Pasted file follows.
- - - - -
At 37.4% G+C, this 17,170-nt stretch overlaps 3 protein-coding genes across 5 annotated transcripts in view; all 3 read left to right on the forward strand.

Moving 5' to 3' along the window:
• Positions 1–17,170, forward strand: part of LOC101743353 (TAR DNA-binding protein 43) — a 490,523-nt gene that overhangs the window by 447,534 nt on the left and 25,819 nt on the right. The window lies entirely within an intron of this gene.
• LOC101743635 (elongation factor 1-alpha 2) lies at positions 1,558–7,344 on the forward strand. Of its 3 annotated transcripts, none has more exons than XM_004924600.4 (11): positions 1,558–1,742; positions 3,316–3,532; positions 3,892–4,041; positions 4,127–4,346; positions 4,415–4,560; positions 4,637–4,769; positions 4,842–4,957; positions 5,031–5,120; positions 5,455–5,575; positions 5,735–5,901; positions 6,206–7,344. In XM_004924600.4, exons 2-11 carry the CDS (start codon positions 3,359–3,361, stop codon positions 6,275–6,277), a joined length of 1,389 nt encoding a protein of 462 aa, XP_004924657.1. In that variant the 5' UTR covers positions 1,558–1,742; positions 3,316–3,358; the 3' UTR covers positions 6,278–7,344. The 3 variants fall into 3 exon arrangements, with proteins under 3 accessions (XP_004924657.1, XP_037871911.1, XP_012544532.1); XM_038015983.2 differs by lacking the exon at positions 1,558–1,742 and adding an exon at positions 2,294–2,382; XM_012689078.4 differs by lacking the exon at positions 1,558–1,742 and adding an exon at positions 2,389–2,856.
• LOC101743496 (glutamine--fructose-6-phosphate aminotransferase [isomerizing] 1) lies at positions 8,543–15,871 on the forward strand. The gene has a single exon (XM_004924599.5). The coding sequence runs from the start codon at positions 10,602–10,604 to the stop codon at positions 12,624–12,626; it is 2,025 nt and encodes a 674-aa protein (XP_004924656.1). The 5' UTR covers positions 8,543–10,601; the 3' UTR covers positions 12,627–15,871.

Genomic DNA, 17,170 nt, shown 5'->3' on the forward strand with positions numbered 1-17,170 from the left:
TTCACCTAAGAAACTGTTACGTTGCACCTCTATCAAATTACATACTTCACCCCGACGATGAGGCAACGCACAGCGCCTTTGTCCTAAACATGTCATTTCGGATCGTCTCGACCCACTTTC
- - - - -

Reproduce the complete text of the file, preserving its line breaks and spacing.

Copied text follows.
At 37.4% G+C, this 17,170-nt stretch overlaps 3 protein-coding genes across 5 annotated transcripts in view; all 3 read left to right on the forward strand.

Moving 5' to 3' along the window:
• Positions 1–17,170, forward strand: part of LOC101743353 (TAR DNA-binding protein 43) — a 490,523-nt gene that overhangs the window by 447,534 nt on the left and 25,819 nt on the right. The window lies entirely within an intron of this gene.
• LOC101743635 (elongation factor 1-alpha 2) lies at positions 1,558–7,344 on the forward strand. Of its 3 annotated transcripts, none has more exons than XM_004924600.4 (11): positions 1,558–1,742; positions 3,316–3,532; positions 3,892–4,041; positions 4,127–4,346; positions 4,415–4,560; positions 4,637–4,769; positions 4,842–4,957; positions 5,031–5,120; positions 5,455–5,575; positions 5,735–5,901; positions 6,206–7,344. In XM_004924600.4, exons 2-11 carry the CDS (start codon positions 3,359–3,361, stop codon positions 6,275–6,277), a joined length of 1,389 nt encoding a protein of 462 aa, XP_004924657.1. In that variant the 5' UTR covers positions 1,558–1,742; positions 3,316–3,358; the 3' UTR covers positions 6,278–7,344. The 3 variants fall into 3 exon arrangements, with proteins under 3 accessions (XP_004924657.1, XP_037871911.1, XP_012544532.1); XM_038015983.2 differs by lacking the exon at positions 1,558–1,742 and adding an exon at positions 2,294–2,382; XM_012689078.4 differs by lacking the exon at positions 1,558–1,742 and adding an exon at positions 2,389–2,856.
• LOC101743496 (glutamine--fructose-6-phosphate aminotransferase [isomerizing] 1) lies at positions 8,543–15,871 on the forward strand. The gene has a single exon (XM_004924599.5). The coding sequence runs from the start codon at positions 10,602–10,604 to the stop codon at positions 12,624–12,626; it is 2,025 nt and encodes a 674-aa protein (XP_004924656.1). The 5' UTR covers positions 8,543–10,601; the 3' UTR covers positions 12,627–15,871.

Genomic DNA, 17,170 nt, shown 5'->3' on the forward strand with positions numbered 1-17,170 from the left:
TTCACCTAAGAAACTGTTACGTTGCACCTCTATCAAATTACATACTTCACCCCGACGATGAGGCAACGCACAGCGCCTTTGTCCTAAACATGTCATTTCGGATCGTCTCGACCCACTTTC